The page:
We also swapped stories about turning down job offers. Some of us rejected offers because the institutions had heavy teaching loads (one colleague said no to a college with an annual load of 33 credit hours, 27 of them in freshman composition). Some of us declined offers from institutions that had seemed openly hostile to us during the interview process, only to inexplicably make an offer. And some of us rejected offers for personal reasons (geography, lack of family support, and even allergies specific to a region). Our common sentiment, though, in recalling those rejections was, "Thank goodness I didn't end up there."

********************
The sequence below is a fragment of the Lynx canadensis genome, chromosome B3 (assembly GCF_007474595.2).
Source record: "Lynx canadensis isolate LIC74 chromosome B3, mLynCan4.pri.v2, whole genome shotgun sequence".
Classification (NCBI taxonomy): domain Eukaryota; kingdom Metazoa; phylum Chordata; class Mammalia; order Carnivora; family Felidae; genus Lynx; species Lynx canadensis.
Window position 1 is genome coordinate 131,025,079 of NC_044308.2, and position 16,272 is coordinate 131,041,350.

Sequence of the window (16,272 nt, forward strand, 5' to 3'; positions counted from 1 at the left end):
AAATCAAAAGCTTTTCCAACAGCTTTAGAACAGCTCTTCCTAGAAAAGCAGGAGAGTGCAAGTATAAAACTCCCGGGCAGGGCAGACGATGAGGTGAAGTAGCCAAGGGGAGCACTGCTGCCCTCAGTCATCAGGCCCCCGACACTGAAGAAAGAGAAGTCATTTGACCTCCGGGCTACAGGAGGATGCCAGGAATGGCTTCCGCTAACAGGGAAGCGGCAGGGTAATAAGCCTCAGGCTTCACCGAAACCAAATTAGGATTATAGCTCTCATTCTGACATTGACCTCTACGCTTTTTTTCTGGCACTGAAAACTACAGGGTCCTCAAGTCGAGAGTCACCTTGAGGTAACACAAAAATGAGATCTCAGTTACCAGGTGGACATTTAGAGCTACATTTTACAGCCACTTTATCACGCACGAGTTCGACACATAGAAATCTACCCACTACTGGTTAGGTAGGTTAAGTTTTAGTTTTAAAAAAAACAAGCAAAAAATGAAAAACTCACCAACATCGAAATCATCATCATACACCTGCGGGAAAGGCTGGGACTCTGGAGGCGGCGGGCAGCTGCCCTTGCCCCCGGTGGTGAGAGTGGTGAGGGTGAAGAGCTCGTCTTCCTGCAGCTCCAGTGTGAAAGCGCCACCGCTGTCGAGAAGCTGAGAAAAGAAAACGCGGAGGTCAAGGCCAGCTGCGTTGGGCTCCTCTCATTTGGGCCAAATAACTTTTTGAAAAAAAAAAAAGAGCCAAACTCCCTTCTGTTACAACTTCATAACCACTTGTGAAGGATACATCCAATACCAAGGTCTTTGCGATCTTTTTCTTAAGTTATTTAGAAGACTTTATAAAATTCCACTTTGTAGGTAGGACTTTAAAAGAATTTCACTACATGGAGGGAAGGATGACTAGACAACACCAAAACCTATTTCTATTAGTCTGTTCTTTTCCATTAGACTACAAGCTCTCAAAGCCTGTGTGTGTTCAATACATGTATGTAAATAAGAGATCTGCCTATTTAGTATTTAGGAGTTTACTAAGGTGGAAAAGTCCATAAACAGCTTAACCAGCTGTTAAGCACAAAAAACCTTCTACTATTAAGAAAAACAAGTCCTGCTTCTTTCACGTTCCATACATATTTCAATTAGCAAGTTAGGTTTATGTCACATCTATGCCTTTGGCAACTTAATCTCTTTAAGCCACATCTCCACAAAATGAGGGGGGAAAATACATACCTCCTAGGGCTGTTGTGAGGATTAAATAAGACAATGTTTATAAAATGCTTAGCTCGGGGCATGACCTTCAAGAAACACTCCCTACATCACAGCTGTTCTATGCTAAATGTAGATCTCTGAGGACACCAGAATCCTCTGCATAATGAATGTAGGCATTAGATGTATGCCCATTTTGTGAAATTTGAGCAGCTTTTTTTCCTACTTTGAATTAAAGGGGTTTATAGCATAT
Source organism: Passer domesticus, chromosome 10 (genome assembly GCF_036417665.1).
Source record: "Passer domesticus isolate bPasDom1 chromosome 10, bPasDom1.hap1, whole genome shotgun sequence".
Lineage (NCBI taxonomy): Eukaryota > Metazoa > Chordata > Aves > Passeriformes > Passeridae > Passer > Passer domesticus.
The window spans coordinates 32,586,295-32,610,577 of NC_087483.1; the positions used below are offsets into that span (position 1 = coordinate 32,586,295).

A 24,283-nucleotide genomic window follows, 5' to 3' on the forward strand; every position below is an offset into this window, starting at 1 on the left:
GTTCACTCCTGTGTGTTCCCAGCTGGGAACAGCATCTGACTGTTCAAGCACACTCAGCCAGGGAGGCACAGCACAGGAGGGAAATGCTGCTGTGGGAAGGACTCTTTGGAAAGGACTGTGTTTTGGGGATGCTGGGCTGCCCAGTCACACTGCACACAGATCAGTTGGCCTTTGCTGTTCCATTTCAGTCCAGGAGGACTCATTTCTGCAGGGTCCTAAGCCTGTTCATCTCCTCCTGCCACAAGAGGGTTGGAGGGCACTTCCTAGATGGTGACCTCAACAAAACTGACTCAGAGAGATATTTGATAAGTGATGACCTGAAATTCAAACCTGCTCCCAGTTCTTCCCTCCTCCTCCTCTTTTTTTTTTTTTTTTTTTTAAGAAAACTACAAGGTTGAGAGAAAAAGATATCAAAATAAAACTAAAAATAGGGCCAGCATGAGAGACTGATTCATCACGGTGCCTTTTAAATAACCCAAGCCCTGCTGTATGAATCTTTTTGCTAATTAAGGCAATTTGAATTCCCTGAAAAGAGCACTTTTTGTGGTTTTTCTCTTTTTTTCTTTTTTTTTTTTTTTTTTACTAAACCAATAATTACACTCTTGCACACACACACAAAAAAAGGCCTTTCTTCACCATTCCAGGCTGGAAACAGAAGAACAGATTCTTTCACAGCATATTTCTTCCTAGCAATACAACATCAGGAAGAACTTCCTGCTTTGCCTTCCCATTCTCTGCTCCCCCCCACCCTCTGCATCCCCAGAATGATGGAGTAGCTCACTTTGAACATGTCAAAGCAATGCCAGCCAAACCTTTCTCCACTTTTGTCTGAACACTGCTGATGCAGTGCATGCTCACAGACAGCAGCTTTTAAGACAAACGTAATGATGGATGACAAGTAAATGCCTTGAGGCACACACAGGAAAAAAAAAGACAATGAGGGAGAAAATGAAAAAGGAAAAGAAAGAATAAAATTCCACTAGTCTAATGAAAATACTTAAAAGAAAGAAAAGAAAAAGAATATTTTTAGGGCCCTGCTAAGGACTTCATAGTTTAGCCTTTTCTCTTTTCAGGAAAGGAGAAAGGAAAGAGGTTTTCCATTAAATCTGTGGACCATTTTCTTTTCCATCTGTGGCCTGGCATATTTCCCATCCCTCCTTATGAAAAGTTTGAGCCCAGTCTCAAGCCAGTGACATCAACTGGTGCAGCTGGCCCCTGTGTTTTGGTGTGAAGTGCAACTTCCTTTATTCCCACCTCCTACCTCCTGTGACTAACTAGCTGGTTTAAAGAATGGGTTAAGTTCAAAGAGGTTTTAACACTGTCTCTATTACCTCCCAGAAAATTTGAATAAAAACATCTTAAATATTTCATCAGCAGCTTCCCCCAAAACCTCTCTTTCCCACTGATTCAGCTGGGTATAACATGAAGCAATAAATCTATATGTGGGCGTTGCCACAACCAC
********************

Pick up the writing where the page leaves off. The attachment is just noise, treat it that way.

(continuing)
I realize that to some readers complaints about interviews and job offers may sound, as the Friends character Chandler Bing once phrased it, like complaining that your "diamond shoes are too tight." But I've been on both sides of the hiring table for a decade now, and I can say that sometimes it takes courage to say "no" and that there is occasionally great wisdom in being glad you were rejected. I'd like to share a few lessons that my colleagues and I have learned over the years.
Getting a job offer is not necessarily the best thing for your career. That is particularly true if you have not yet defended your dissertation.
I know many A.B.D. candidates who were offered jobs that ultimately snuffed out their dissertations. Doctoral programs that offer fellowships or instructor positions to their A.B.D. students perform a valuable service in allowing such students the luxury of being at least minimally selective.